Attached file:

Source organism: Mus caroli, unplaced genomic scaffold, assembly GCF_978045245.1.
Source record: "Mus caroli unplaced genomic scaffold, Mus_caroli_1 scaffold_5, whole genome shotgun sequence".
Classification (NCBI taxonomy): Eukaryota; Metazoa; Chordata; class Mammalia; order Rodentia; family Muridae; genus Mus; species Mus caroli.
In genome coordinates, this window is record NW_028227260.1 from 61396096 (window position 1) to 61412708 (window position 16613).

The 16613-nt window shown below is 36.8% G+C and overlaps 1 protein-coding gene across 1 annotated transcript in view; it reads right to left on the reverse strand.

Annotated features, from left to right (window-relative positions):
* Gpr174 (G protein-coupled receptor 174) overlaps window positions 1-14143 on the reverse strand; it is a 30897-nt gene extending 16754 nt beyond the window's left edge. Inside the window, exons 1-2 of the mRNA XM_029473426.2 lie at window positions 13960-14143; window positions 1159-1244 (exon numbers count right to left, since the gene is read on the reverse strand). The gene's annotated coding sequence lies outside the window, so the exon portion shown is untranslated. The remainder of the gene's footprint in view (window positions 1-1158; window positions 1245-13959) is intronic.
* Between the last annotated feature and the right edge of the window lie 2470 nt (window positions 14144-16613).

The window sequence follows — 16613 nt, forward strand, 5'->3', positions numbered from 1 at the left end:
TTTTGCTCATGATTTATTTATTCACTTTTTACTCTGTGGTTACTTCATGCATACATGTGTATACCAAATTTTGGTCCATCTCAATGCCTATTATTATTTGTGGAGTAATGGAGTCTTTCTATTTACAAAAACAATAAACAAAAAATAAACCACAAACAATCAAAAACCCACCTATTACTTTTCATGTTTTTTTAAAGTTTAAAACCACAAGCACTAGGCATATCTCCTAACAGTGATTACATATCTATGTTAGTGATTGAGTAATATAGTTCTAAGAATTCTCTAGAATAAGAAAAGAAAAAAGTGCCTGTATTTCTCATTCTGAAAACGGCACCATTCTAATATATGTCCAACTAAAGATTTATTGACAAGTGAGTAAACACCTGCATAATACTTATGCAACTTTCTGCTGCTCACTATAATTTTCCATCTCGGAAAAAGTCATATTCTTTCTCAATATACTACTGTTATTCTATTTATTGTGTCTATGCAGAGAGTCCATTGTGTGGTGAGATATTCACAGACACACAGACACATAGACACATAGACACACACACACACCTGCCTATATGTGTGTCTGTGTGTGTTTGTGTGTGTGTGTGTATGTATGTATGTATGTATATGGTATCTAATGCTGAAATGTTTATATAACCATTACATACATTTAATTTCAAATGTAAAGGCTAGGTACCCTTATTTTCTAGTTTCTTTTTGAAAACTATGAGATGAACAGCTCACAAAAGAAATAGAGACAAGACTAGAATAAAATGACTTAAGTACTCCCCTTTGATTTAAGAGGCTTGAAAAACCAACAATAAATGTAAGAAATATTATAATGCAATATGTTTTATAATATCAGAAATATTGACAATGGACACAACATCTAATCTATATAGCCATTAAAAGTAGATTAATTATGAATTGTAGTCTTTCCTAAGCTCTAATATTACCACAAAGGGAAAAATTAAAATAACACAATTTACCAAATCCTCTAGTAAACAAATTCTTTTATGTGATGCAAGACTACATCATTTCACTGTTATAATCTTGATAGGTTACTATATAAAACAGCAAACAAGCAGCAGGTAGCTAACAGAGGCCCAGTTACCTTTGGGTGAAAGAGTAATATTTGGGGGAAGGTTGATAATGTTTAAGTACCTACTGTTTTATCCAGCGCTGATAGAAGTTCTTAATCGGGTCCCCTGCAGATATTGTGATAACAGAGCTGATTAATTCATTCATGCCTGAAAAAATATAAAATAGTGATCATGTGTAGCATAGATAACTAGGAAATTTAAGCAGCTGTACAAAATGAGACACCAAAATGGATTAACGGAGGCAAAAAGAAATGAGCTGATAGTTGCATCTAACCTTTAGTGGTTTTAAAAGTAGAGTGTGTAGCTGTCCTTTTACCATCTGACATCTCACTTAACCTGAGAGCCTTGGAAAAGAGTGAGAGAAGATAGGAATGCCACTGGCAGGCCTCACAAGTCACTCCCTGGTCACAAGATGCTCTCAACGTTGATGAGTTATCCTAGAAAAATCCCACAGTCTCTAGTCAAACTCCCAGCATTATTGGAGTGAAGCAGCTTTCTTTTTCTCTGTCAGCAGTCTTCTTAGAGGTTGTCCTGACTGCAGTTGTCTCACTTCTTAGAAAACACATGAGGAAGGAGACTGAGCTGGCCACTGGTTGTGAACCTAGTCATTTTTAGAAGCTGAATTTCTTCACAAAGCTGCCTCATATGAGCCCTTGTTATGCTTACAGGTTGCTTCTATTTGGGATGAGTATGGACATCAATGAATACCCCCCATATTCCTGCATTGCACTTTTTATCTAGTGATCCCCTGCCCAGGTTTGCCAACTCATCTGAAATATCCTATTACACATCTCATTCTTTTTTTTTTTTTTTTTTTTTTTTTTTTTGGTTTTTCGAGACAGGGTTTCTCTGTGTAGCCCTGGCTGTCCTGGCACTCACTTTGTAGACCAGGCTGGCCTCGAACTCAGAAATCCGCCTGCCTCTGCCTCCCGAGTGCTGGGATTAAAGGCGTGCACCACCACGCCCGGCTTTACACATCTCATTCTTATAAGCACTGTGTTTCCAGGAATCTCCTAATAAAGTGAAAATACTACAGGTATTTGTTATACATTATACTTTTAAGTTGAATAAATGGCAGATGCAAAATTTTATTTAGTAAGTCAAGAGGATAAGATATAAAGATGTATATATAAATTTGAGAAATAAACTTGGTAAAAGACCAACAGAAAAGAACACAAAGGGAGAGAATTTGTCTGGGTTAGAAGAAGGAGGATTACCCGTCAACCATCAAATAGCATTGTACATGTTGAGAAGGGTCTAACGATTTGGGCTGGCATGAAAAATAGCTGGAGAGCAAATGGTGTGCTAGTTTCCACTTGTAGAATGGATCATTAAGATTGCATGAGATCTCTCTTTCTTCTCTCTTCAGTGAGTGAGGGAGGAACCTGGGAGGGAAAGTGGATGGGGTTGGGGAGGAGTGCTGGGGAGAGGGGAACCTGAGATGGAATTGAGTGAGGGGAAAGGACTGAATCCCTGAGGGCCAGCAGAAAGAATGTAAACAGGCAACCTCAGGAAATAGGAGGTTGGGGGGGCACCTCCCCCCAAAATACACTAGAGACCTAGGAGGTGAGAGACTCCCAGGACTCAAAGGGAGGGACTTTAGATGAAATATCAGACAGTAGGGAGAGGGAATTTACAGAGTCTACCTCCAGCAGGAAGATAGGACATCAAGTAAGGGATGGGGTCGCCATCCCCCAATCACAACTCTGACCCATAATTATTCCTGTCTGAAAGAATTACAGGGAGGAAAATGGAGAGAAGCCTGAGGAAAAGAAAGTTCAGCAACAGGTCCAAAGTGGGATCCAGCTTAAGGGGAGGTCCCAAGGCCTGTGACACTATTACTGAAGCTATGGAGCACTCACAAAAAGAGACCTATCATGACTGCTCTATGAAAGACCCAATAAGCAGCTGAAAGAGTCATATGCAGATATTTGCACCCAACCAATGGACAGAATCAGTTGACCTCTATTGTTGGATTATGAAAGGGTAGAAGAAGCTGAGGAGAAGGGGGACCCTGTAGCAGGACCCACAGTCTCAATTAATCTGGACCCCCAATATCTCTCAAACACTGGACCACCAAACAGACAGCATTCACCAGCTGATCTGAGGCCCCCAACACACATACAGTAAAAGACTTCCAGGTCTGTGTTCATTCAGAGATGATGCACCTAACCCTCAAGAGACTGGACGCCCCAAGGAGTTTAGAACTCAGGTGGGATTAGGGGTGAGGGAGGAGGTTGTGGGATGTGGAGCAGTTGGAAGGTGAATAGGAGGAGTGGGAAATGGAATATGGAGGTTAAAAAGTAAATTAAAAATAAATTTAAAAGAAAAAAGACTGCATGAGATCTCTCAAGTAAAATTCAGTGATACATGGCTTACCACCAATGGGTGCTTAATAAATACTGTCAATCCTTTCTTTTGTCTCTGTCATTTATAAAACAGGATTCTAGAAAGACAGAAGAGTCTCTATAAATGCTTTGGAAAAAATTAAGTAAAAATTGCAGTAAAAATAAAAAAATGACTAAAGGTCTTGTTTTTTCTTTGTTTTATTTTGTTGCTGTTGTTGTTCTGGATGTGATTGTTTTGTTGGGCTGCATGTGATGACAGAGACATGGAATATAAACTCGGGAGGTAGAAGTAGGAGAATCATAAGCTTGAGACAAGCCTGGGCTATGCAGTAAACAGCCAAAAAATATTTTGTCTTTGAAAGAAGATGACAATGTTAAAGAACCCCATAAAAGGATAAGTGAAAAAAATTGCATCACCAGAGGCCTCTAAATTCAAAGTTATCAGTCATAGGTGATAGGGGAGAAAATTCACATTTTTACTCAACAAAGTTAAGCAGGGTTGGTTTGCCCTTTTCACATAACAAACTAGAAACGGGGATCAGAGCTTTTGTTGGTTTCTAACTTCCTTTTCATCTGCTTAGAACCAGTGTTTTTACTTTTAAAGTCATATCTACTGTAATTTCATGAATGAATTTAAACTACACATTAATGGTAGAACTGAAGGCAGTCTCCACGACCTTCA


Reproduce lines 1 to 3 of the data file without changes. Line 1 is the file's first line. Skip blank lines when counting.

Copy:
Source organism: Mus caroli, unplaced genomic scaffold, assembly GCF_978045245.1.
Source record: "Mus caroli unplaced genomic scaffold, Mus_caroli_1 scaffold_5, whole genome shotgun sequence".
Classification (NCBI taxonomy): Eukaryota; Metazoa; Chordata; class Mammalia; order Rodentia; family Muridae; genus Mus; species Mus caroli.